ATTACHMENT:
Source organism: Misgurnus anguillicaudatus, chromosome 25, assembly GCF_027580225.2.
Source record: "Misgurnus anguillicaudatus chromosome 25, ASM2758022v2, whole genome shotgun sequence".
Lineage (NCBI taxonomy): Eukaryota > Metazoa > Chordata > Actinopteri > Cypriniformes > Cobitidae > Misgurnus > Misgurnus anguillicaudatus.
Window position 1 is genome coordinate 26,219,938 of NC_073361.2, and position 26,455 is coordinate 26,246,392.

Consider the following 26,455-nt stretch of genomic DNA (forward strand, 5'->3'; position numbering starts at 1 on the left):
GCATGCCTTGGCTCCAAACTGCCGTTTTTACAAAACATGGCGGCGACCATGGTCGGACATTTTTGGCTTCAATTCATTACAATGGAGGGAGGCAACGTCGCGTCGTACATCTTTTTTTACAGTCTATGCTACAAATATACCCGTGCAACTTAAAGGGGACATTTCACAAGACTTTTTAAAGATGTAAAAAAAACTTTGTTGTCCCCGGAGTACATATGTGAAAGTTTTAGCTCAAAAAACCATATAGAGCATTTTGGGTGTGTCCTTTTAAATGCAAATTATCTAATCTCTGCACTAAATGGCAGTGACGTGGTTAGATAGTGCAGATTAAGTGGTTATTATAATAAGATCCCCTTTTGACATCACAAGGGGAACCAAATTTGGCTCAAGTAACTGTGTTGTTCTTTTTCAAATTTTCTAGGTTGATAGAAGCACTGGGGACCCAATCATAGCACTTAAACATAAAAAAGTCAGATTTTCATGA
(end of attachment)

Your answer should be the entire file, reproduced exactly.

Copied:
Source organism: Misgurnus anguillicaudatus, chromosome 25, assembly GCF_027580225.2.
Source record: "Misgurnus anguillicaudatus chromosome 25, ASM2758022v2, whole genome shotgun sequence".
Lineage (NCBI taxonomy): Eukaryota > Metazoa > Chordata > Actinopteri > Cypriniformes > Cobitidae > Misgurnus > Misgurnus anguillicaudatus.
Window position 1 is genome coordinate 26,219,938 of NC_073361.2, and position 26,455 is coordinate 26,246,392.

Consider the following 26,455-nt stretch of genomic DNA (forward strand, 5'->3'; position numbering starts at 1 on the left):
GCATGCCTTGGCTCCAAACTGCCGTTTTTACAAAACATGGCGGCGACCATGGTCGGACATTTTTGGCTTCAATTCATTACAATGGAGGGAGGCAACGTCGCGTCGTACATCTTTTTTTACAGTCTATGCTACAAATATACCCGTGCAACTTAAAGGGGACATTTCACAAGACTTTTTAAAGATGTAAAAAAAACTTTGTTGTCCCCGGAGTACATATGTGAAAGTTTTAGCTCAAAAAACCATATAGAGCATTTTGGGTGTGTCCTTTTAAATGCAAATTATCTAATCTCTGCACTAAATGGCAGTGACGTGGTTAGATAGTGCAGATTAAGTGGTTATTATAATAAGATCCCCTTTTGACATCACAAGGGGAACCAAATTTGGCTCAAGTAACTGTGTTGTTCTTTTTCAAATTTTCTAGGTTGATAGAAGCACTGGGGACCCAATCATAGCACTTAAACATAAAAAAGTCAGATTTTCATGA